For Four Eyes Only

Retro shades, 3-D lollipops
Magazine Contributor
4 min read

This story appears in the January 1999 issue of . Subscribe »

Russell Campbell turned a lifelong passion for vintage eyewear into a business--literally overnight. In 1984, while searching for the right career, the then-20-year-old awakened as usual at 2 a.m. to write down his dreams. This time, he penned that an old man handed him a pair of sunglasses and said, "Here, you can have these old focals."

"I don't know what Freud would say about it," Campbell says, but after discussing the dream with his family the next day, he quickly moved forward with his entrepreneurial vision. After a thorough search of local thrift shops and garage sales, he turned up a couple dozen retro frames and fitted them with new lenses. With his sights on success, Campbell bravely peddled his reconditioned products at shops in the toniest parts of L.A. (including Santa Monica and Beverly Hills' Rodeo Drive).

Today, his Pasadena, California, company, Old Focals, has caught the eye of a sizzling niche market: Hollywood, whose prop departments frequently call on Campbell's research expertise when it's time to outfit actors with era-appropriate eyewear. "Movies found me," says Campbell, who relies solely on word-of-mouth advertising. His limited-edition styles appear in such films as "Tucker," "JFK," the "Batman" film series and "Mod Squad." Every pair of glasses he supplies for movies also comes with three backup pairs, in case of breakage.

With an ever-growing warehouse inventory of tens of thousands of styles, Campbell's successful business even provides frames for TV commercials and music videos, and hopes to expand sales through Old Focals' Web site. Campbell recently opened a retail location in trendy Old Town Pasadena, where 18- to 24-year olds flock for vintage and reproduction styles at prices ranging from $25 to $200.

In keeping with his passion for spectacles, Campbell regularly sponsors overseas visual aid trips, donating medical supplies, equipment and transportation. And when it comes to achievement in the business, he admits that sometimes his eyes are bigger than his stomach: "Every now and then I bite off more than I think I can chew [think 400 pairs of eyeglasses for `That Thing You Do']," Campbell says. "Being able to swallow it is success."

Pop Culture

It's a lollipop . . . it's a hologram . . . it's both. "I was studying the combination of art and science and had this strange idea to see what would happen if I combined holography with food processing," explains MIT alumnus Eric Begleiter, 30. Joined by friends Paul Graham, 28, and Michael Wodke, 38, who'd recently left their jobs at M&M Mars, he launched LightVision Confections. The company's holographic lollipops feature a variety of laser-etched images, including a line based on the TV show "Star Trek: The Next Generation."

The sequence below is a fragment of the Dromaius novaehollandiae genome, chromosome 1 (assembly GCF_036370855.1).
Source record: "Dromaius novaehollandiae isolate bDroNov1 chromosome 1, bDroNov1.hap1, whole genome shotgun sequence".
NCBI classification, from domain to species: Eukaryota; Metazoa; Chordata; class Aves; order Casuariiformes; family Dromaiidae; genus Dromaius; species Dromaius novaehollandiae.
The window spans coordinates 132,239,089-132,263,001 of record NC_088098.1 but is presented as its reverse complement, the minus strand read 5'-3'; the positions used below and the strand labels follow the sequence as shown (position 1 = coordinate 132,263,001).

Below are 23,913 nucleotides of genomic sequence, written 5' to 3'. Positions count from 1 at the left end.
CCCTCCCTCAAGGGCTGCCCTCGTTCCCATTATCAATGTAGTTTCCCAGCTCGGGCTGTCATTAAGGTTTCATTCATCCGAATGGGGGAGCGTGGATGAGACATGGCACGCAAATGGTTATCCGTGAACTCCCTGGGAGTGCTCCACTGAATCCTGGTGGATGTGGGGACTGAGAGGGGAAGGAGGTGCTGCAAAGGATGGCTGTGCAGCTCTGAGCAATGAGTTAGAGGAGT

Thanks to trade shows, the trio has garnered the attention of distributors by marketing their confections as corporate promotions. Customized candies with corporate logos now account for about half of LightVision's sales, and are particularly popular among companies that want to flaunt their own innovative images.

The candy got a big boost when TheNew York Times ordered a slew of lollipops to promote the paper's switch to color printing. Disney Co. and Marvel Comics signed up as clients soon after.

The product's draw? "Combining the illusion and fantasy of a hologram with the fun and playfulness of a piece of candy," says Begleiter. The novelty factor caught the attention of private investors and secured financial backing from the confections-industry veterans the trio sought out as advisors.

With 1998 sales for the Cincinnati company estimated at a sweet $600,000, the partners know they're on the right track. "We've been noticing so much millennium stuff," Begleiter notes, "but our Christmas [lollipops] have a Victorian, classic feel to them." That's because the seasonal suckers have old-fashioned images etched onto them via the company's high-tech holographic process. "While everyone else is going one way, we're looking to go off in another, unique direction."

Contact Sources

LightVision Confections LLC, (513) 469-0330,

Old Focals, (626) 793-7073,

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